Meet Yahoo’s Interim Chief, Ross Levinsohn
Yahoo‘s revolving door of chief executives has turned again.
Scott Thompson, the chief executive of just four months, will leave as a result of a growing controversy over his embellished academic record, according to people briefed on the matter. He will be succeeded — at least for now — by Ross B. Levinsohn, the company’s head of global media.
So who is the new chief?
Mr. Levinsohn, who is most likely auditioning to keep the role on a permanent basis, has been with Yahoo since late 2010, when the chief executive at that time, Carol Bartz, brought him in to lead its Americas operations. He is now the company’s global head of media, overseeing Yahoo’s core multibillion dollar advertising business.
According to his corporate biography, Mr. Levinsohn is “responsible for all aspects of the company’s digital media business, including the vision, strategy, product, partnerships, engineering and content creation.”
When Mr. Thompson was announced as Yahoo’s next chief in January, he came as a surprise to many in the industry. As the former president of PayPal, he understood the online payment sector but had no experience in the media and advertising industries.
By contrast, Mr. Levinsohn understands those areas well. Before joining Yahoo, he was president of News Corporation’s Fox Interactive Media, where he was in charge of strategy and deals.
His most notable accomplishment was News Corporation’s $580 million takeover of MySpace, which at the time was one of the fastest-growing Web properties around.
But shortly after the deal, MySpace began ceding market share to an even younger upstart, Facebook. Last year, News Corporation sold the much-withered MySpace to an advertising network, Specific Media, for about $35 million.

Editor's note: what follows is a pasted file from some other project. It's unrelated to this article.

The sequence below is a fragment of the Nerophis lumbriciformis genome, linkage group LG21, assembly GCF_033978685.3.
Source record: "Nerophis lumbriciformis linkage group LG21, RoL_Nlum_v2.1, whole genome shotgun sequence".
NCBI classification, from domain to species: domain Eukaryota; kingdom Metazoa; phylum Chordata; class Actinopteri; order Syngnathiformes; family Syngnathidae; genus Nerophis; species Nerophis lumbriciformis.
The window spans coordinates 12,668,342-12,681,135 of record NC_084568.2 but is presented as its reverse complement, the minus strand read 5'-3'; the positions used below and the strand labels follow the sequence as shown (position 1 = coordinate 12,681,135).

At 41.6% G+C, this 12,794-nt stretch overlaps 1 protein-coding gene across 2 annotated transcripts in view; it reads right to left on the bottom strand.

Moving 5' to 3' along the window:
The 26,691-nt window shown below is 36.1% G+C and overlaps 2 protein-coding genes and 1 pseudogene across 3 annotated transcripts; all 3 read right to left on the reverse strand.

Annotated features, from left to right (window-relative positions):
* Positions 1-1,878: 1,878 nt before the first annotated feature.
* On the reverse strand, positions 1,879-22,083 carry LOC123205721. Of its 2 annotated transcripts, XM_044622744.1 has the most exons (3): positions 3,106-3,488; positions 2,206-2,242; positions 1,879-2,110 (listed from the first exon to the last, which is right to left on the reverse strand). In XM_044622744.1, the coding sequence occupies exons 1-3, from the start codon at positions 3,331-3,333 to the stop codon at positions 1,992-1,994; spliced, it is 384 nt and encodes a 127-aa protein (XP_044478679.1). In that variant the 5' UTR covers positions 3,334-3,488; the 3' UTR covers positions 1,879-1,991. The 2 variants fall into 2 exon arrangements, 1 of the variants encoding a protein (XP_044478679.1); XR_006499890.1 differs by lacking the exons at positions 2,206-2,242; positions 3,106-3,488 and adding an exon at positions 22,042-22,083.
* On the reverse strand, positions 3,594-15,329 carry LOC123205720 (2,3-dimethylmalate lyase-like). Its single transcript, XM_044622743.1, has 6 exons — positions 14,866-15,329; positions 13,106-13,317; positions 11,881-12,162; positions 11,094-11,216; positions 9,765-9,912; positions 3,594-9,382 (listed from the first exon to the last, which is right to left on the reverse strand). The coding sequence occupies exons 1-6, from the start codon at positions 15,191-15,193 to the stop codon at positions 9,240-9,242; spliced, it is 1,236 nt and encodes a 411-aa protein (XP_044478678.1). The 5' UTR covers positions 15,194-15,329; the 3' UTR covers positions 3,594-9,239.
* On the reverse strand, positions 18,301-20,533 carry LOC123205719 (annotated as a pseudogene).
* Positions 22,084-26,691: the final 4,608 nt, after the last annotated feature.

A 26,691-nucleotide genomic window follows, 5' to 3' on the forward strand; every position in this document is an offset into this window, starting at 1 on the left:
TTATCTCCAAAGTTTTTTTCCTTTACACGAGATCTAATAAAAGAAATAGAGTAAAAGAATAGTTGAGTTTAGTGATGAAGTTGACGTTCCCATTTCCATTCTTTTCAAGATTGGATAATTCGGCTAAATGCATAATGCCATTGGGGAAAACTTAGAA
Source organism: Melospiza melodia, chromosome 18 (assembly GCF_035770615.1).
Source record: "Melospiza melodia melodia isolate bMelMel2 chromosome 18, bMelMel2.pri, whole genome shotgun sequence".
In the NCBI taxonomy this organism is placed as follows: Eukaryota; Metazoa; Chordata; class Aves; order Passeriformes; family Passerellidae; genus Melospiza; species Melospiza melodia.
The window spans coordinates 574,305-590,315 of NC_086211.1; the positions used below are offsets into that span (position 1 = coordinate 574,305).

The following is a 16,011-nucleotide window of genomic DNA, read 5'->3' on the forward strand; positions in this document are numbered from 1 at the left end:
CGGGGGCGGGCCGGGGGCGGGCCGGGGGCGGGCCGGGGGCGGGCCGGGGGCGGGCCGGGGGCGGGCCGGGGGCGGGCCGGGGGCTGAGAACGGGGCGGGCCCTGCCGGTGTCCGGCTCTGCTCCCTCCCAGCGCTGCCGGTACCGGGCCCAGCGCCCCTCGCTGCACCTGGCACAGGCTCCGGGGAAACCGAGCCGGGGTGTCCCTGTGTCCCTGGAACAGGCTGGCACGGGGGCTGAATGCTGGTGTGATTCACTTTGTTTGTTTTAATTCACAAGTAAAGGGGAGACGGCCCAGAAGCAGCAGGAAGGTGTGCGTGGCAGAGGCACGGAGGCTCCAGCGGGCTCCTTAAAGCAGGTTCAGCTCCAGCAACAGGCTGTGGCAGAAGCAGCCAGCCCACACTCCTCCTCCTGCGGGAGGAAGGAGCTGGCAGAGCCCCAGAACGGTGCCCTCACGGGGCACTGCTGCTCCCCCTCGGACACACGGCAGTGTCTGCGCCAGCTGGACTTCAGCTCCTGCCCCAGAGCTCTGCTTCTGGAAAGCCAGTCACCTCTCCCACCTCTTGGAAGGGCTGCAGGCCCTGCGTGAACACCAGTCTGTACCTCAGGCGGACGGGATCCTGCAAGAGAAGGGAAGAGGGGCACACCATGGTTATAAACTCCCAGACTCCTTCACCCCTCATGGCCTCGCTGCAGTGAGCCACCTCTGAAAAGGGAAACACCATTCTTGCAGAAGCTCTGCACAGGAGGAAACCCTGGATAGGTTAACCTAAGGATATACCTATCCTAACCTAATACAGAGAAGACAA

Before joining News Corporation, Mr. Levinsohn held senior positions at the early search engine AltaVista, CBS Sportsline and HBO, according to his profile on Yahoo’s Web site. He was also co-founder and former managing director of Fuse Capital, an investment firm focused on media companies.
“Ross has a phenomenal track record of executing digital media strategies that increase user engagement and, most importantly, accelerate topline growth,” Ms. Bartz, the former Yahoo chief, said in October 2010.
With his connections to Madison Avenue, Mr. Levinsohn is expected to focus on increasing Yahoo’s media business and improving its relationships with advertisers. That will probably help appease Daniel S. Loeb, the activist hedge fund manager who first revealed the error in Mr. Thompson’s academic profile.
While Mr. Loeb has pushed Yahoo’s board to refocus on its core media and advertising operations, Mr. Thompson had expressed an interest in creating a new commerce business, according to people close to the company — a move Mr. Levinsohn is unlikely to pursue.
Mr. Levinsohn’s deal-making experience could be useful to Yahoo as it muddles toward another strategic shift. The company is close to a deal to sell some of its stake in the Alibaba Group of China back to that company, a transaction that could be completed within weeks. That sale would give Yahoo billions of dollars in proceeds to spend on acquisitions.
Yet there is one thing Yahoo’s departing and incoming chief executives share: neither has a degree in computer science. Mr. Levinsohn has a degree in communications from American University.